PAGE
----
Egypt’s crisis deserves a better set of calculations

We need achievable goals that we can see before we die, we need what is known as SMART goals.


Nader Bakkar
13 January 2013

In the current political scene, neither the elected authority nor the opposition can assume that they have sufficient experience to fulfil their obligations amidst the tremendous clouds of unprecedented blur that engulf the whole scene at large. The Muslim Brothers have had no practice in managing the country before. Nor have the others actually tried any really influential opposition under the former regime. Consequently, everyone is honour bound to evaluate their performance in the previous period and to extract the most important lessons they need for enhancing their performance over the coming period.

The presidential institution is in dire need of bridges of trust, not just between itself and the opposition but most importantly between itself and the ordinary citizen. Their chosen method hitherto of summoning the street to intervene in order to maintain legitimacy will not for long withstand the need to have a method for fast tactical achievements that the vast majority awaits with impatience.

The opposition, on the other hand, needs to puzzle out ways of convincing the Egyptian electorate – in the coming period – that they are capable of presenting logical solutions to all the crises raiding the country; on top of which comes the economic crisis.  This is what they ought to do, rather than just resorting to satirizing the Islamic currents or consuming themselves with futile attempts to clear them out of their path.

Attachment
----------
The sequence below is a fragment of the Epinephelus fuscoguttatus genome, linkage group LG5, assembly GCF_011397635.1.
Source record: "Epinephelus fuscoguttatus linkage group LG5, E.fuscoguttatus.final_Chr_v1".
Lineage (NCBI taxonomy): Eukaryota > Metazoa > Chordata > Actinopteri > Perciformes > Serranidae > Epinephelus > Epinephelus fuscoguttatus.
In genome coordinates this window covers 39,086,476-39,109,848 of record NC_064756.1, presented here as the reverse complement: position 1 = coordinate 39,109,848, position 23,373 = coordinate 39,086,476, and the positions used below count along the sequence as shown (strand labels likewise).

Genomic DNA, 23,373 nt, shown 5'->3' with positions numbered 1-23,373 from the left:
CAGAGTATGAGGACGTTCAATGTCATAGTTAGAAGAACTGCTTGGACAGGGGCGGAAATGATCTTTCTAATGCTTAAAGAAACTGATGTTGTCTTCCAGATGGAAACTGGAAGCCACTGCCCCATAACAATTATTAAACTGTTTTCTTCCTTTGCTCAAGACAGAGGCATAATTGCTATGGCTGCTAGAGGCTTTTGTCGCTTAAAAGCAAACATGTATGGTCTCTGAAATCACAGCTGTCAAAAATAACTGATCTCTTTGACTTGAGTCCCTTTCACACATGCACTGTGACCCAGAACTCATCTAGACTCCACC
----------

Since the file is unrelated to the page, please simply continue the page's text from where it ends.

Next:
This short-sighted and exceedingly selfish approach is indeed logically absurd! It draws little or no distinction between hating the Islamic currents, rejecting the flimsy performance of the government and coming up with practices that can lead to overthrowing the whole economy of the country.  Just compare the performance of the Egyptians or the Arabs of the Gulf and the performance of any other Egyptians inside or outside Egypt.  You will find them talking in a very strange way about how ready they are to stop making any bank transfers to Egypt as punitive measures against the regime!

No one owns the economy!  Not the Muslim Brothers, not the Muslims and not anyone else!  All rational people have to agree that any political disputes must fade now into the background of the national scene!  Everybody must stand in a single pack if the red-alert code is looming over our economic infrastructure.  We must all come to a common sense which prevents our disputes from turning into the kind of obstinacy that can bring down our homes in rubble around our heads and those of the generations to come.

Worse than Brazil?

I am sure that our economic situation will never get any worse than the situation Brazil was in before 2002 – before the first presidential term of Da Silva – because the debts of Brazil to the World Bank at that time were way above $20 billion. After that Brazil adjusted the debt to $14 billion.

The opposition media has been playing a lousy role for two whole weeks now - spreading rumours that can be summed up in the statement of Rania Al-Mashaat (CBE deputy) in recent days, “In the last few days we had unjustified speculation and demands on the foreign currency because of news and rumours about the credit rating and postponement of the IMF’s loan!”